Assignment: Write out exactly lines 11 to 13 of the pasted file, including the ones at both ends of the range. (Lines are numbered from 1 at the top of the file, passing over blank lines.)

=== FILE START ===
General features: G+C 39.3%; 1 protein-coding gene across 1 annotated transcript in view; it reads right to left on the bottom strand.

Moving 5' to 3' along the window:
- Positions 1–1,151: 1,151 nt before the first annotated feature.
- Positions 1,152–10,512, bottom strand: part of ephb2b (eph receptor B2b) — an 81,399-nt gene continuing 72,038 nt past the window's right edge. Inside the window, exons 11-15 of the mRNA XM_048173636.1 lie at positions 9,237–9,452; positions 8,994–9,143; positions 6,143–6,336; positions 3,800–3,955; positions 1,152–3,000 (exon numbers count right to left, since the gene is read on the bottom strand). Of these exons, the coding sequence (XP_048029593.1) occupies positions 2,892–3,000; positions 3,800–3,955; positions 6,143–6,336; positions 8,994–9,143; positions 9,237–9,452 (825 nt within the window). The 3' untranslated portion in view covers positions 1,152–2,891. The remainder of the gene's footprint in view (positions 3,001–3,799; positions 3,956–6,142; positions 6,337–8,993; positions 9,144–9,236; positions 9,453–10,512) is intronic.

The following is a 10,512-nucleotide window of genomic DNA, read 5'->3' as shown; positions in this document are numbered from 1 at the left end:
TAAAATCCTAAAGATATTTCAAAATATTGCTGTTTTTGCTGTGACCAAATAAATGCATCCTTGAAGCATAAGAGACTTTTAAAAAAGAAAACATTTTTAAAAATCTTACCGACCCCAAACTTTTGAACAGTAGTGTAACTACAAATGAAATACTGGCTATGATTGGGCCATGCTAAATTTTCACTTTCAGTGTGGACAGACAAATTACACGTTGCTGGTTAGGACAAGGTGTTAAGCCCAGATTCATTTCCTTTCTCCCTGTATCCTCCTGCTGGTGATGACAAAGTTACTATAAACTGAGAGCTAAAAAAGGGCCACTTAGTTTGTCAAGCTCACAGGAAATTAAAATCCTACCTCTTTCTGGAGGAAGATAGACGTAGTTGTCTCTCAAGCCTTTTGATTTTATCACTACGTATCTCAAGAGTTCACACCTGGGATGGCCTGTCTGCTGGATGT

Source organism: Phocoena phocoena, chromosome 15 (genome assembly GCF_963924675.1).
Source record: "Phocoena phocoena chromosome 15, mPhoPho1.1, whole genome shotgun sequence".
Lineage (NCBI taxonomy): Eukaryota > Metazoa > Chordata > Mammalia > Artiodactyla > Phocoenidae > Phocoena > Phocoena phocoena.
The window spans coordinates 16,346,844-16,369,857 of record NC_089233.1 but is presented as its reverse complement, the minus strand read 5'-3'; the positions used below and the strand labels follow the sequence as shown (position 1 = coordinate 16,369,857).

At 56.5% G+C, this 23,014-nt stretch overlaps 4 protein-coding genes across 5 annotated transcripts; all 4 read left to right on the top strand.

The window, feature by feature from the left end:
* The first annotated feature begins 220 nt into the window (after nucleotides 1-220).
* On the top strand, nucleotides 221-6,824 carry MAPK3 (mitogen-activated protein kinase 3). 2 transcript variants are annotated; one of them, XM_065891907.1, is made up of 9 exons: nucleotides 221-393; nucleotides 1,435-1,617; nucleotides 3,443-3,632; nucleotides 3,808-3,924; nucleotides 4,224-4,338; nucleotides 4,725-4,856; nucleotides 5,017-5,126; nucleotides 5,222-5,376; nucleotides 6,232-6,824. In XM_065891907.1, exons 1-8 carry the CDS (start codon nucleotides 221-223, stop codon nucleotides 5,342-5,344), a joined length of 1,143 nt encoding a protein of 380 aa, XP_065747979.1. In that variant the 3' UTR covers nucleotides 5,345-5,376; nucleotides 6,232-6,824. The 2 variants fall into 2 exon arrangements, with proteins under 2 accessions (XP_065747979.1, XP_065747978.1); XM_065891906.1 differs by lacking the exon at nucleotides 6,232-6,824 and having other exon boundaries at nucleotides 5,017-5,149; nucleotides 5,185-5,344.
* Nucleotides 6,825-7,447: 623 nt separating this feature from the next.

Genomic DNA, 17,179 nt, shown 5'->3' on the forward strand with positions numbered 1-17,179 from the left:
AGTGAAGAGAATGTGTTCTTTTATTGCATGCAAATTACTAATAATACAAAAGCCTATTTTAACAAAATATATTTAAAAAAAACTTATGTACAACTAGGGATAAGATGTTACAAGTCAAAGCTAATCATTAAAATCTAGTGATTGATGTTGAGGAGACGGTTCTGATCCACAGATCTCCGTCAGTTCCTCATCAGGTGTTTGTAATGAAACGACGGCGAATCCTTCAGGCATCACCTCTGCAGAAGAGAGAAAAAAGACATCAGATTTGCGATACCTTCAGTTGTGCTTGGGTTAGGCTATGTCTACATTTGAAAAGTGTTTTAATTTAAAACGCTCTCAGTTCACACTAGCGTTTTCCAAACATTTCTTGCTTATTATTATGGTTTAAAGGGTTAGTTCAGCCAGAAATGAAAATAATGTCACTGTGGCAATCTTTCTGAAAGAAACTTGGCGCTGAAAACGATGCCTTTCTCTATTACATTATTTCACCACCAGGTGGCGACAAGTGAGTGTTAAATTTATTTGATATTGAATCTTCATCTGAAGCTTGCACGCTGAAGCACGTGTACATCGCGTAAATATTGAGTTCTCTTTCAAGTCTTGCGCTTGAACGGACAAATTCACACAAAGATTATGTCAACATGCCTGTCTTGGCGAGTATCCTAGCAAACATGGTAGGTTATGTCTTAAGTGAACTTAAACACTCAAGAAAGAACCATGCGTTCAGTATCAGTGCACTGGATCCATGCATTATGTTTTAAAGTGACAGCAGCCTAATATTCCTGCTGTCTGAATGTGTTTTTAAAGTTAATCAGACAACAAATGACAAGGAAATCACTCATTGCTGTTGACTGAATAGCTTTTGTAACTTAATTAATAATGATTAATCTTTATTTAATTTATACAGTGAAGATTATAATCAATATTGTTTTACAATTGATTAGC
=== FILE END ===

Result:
At 56.5% G+C, this 23,014-nt stretch overlaps 4 protein-coding genes across 5 annotated transcripts; all 4 read left to right on the top strand.

The window, feature by feature from the left end:
* The first annotated feature begins 220 nt into the window (after nucleotides 1-220).